InvestmentNews Editorials

Beware: Regulators won't take excuses for reverse-churning

Exam priorities and lawsuits are zeroing in on account switching

Apr 14, 2018 @ 6:00 am

With regulatorszeroing in on reverse-churning, and lawsuits popping up around the practice, advisers should be paying attention.

The concern stems from conflicts of interest that advisers face when deciding whether to move clients from commission-based accounts to often more expensive fee-based accounts (depending on how much trading occurs, which additional services are provided and how much the fee is). But some advisers have felt pushed in that direction regardless of the circumstances, especially in retirement accounts, because of the compliance demands of the Labor Department's fiduciary rule.

And there's the rub: If the transition to a fee-based account is not in a client's best interests, it shouldn't happen.

That leaves advisers and their firms with a few choices: Use the best-interest contract exemption to allow for the variable pay of commissions, change the commission structure to be level, or move a client into a fee-based account. The third choice is the easiest to execute.

But advisers had better be sure they can justify the higher fee if that's the route they go.

Why? Because regulators have rightly been focusing more on the movement between accounts and are eager to find instances of profiteering. Are clients being moved to fee accounts because it really is in their best interest or because it's an easier way for advisers to meet a regulatory requirement?

Red flag

Last October, the Consumer Federation of America sent letters to DOL Secretary Alexander Acosta, SEC Chairman Jay Clayton and Finra Chief Executive Robert Cook raising such concerns. The organization pointed to comment letters from industry groups and firms that some of them are moving clients to fee accounts to comply with the DOL rule even though those clients would be better off in commission accounts. There's a red flag.

In their exam priorities for this year, both the Securities and Exchange Commission and the Financial Industry Regulatory Authority Inc. included a focus on account transitions.

The SEC said practices that result in investors paying inadequately disclosed fees — such as "advisers that changed the manner in which fees are charged from a commission on executed trades to a percentage of client assets under management" — would be examined. And Finra included guidance in its priorities warning dually registered advisers against any switch that "clearly disadvantages the customer."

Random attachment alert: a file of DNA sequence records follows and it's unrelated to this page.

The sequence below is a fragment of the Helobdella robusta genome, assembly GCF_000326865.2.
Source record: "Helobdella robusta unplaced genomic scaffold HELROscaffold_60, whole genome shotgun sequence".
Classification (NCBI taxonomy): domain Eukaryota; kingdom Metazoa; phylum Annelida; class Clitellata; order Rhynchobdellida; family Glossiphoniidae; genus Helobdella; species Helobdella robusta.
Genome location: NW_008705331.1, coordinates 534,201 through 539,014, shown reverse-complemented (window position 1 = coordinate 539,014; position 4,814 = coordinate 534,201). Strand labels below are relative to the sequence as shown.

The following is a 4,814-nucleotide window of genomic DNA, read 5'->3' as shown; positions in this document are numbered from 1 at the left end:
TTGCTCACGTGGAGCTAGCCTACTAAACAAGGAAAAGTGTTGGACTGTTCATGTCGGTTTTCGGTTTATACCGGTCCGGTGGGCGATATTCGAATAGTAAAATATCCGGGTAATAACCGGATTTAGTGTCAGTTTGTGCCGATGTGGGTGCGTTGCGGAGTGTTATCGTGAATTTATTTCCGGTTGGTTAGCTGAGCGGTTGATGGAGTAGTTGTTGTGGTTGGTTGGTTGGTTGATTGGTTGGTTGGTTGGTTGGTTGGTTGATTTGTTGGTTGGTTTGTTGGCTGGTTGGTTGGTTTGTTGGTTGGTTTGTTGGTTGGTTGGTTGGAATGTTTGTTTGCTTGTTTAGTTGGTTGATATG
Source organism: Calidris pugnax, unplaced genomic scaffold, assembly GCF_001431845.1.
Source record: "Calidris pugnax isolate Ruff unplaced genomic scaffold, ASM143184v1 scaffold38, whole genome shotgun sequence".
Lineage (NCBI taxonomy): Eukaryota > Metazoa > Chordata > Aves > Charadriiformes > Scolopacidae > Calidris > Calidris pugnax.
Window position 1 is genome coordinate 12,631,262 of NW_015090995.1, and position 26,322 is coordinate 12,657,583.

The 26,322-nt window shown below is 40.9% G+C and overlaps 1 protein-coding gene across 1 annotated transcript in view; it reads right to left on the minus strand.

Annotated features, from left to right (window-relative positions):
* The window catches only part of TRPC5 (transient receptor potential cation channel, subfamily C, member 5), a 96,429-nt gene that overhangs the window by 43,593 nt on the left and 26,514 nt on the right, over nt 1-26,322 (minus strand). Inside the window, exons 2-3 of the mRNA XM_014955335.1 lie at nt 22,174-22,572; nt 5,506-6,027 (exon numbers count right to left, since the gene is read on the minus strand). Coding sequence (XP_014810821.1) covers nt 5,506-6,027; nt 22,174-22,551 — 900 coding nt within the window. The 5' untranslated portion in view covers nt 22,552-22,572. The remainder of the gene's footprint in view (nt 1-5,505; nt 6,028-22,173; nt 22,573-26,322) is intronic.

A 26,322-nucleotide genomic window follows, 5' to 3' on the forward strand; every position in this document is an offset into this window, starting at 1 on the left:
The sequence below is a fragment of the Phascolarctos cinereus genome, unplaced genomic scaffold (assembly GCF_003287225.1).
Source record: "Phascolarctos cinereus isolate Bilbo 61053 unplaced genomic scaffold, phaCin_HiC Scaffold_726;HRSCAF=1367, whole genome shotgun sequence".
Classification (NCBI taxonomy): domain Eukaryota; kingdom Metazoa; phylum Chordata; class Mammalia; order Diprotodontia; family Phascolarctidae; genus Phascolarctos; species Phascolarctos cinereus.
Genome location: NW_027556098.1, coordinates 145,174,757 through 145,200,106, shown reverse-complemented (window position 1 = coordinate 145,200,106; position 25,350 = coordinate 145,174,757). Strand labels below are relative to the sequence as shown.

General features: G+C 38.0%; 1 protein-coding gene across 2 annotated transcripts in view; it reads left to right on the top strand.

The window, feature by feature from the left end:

This isn't the first time regulators have faced potential blowback from or inappropriate reactions to the DOL rule. In 2014, the SEC included parking clients in wrap accounts as an area of scrutiny.

As Blaine Aikin pointed out a few years ago in a column in InvestmentNews, "The first occurrences of reverse-churning came to light around 2005, when the SEC adopted an exemption permitting brokers to accept fee-based compensation. In a subsequent sweep of fee-based brokerage accounts by Finra, it found not only widespread absence of trading activity, but also double-dipping, in which brokers charged commissions for investment products that were subsequently placed in the fee-based accounts."

So whatever the fate of the Labor Department's fiduciary rule, securities regulators' attention to account switching is here to stay — as is their focus on fees in general. In an SEC risk alert last Thursday, the agency pointed to frequent compliance issues it found during exams, and among them was charging clients additional fees, such as brokerage fees, when the client had been placed in a wrap account.

Given that reality, advisers better be prepared to answer these questions the next time an examiner comes knocking: Which services are performed to justify the fees? What was the decision-making process used to determine whether a fee account was a better model for the client than a commission account?


What do you think?

View comments

Recommended for you

Upcoming Event

Apr 17


Innovation Summit 2019

InvestmentNews will gather the biggest names and the brightest minds in the financial services industry in one room, for one day. This new event will include the icons and innovators alumni, along with those recognized on this year’s list to... Learn more

Featured video


Why millennial demand for ESG is falling on deaf ears

Editorial director Fred Gabriel and senior columnist Jeff Benjamin say there's a disconnect between the big appetite for environmental, social and governance funds in 401(k) plans and their offering.

Latest news & opinion

ESG options scarce in 401(k) plans

There's growing interest among plan participants, but reluctance to add funds that take into account environmental, social and governance factors persists.

Ameriprise getting ready to launch its bank

Firm's advisers will soon have access to lending products such as mortgages.

Envestnet acquires MoneyGuide for $500 million

Deal will allow Envestnet to deepen integrations between MoneyGuide and its other wealth management solutions.

Genworth move could signal big shift in distribution of long-term-care insurance

Insurers may turn to direct-to-consumer sales only, bypassing brokers and insurance agents.

Morgan Stanley threatens to pull out of Nevada over state's fiduciary rule

Wirehouse says it would not be able to work there under state's current proposal.


Hi! Glad you're here and we hope you like all the great work we do here at InvestmentNews. But what we do is expensive and is funded in part by our sponsors. So won't you show our sponsors a little love by whitelisting It'll help us continue to serve you.

Yes, show me how to whitelist

Ad blocker detected. Please whitelist us or give premium a try.


Subscribe and Save 60%

Premium Access
Print + Digital

Learn more
Subscribe to Print